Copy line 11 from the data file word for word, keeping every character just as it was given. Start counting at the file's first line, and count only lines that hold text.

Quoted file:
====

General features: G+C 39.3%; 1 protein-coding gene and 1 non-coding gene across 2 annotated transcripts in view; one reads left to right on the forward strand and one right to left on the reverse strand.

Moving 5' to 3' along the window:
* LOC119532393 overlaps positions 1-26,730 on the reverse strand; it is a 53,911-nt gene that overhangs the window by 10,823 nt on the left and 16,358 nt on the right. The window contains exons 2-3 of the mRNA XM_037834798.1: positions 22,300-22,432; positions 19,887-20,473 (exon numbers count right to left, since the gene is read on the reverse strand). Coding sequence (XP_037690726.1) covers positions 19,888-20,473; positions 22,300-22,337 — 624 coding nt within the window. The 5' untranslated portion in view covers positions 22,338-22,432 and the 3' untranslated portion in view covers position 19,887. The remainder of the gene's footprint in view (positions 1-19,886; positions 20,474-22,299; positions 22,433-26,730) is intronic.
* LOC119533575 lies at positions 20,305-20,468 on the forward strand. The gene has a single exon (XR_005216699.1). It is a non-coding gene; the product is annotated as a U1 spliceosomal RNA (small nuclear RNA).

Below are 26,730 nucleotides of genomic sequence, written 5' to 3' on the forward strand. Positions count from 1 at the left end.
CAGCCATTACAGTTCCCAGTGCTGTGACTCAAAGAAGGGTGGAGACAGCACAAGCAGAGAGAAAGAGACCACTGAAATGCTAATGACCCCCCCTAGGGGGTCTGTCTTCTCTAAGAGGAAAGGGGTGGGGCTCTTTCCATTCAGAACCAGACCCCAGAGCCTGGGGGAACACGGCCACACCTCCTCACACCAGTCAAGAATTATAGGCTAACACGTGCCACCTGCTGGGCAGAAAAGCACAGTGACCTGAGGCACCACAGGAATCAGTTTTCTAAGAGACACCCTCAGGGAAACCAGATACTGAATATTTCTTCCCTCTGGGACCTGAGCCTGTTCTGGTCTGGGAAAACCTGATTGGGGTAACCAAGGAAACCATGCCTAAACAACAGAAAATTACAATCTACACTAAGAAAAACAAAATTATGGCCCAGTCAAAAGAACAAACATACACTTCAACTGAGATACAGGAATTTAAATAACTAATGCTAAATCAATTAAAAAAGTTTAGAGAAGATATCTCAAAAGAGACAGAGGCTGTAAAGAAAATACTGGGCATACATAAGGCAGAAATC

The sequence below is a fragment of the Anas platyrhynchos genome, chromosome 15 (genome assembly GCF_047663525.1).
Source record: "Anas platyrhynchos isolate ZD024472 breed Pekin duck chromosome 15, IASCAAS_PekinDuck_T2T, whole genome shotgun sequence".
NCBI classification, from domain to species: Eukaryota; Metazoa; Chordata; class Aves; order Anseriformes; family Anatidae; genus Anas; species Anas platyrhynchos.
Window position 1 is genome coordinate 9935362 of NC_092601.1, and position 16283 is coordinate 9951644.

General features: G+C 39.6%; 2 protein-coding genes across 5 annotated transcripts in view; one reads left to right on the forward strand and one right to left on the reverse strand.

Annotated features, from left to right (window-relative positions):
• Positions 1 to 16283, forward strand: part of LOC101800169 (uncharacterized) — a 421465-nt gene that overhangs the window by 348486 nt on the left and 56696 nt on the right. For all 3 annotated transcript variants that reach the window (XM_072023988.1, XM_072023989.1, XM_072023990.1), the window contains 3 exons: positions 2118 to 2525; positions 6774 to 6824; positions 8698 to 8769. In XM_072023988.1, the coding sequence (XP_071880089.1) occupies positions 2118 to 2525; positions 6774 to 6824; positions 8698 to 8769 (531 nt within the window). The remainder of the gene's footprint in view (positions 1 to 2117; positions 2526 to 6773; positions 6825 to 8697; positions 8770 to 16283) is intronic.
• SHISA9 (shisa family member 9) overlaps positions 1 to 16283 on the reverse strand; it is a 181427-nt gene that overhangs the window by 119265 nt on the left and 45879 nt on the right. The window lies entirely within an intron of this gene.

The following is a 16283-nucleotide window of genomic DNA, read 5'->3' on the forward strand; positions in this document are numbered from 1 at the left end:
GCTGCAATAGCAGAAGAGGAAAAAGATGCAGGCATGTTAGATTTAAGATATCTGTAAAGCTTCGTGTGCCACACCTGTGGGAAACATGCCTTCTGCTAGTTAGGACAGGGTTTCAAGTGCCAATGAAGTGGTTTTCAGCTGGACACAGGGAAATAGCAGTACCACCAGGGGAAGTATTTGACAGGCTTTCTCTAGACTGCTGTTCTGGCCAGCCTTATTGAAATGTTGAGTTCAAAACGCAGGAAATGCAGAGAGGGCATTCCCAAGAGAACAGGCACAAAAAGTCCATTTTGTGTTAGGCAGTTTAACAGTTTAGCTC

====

General features: G+C 39.6%; 2 protein-coding genes across 5 annotated transcripts in view; one reads left to right on the forward strand and one right to left on the reverse strand.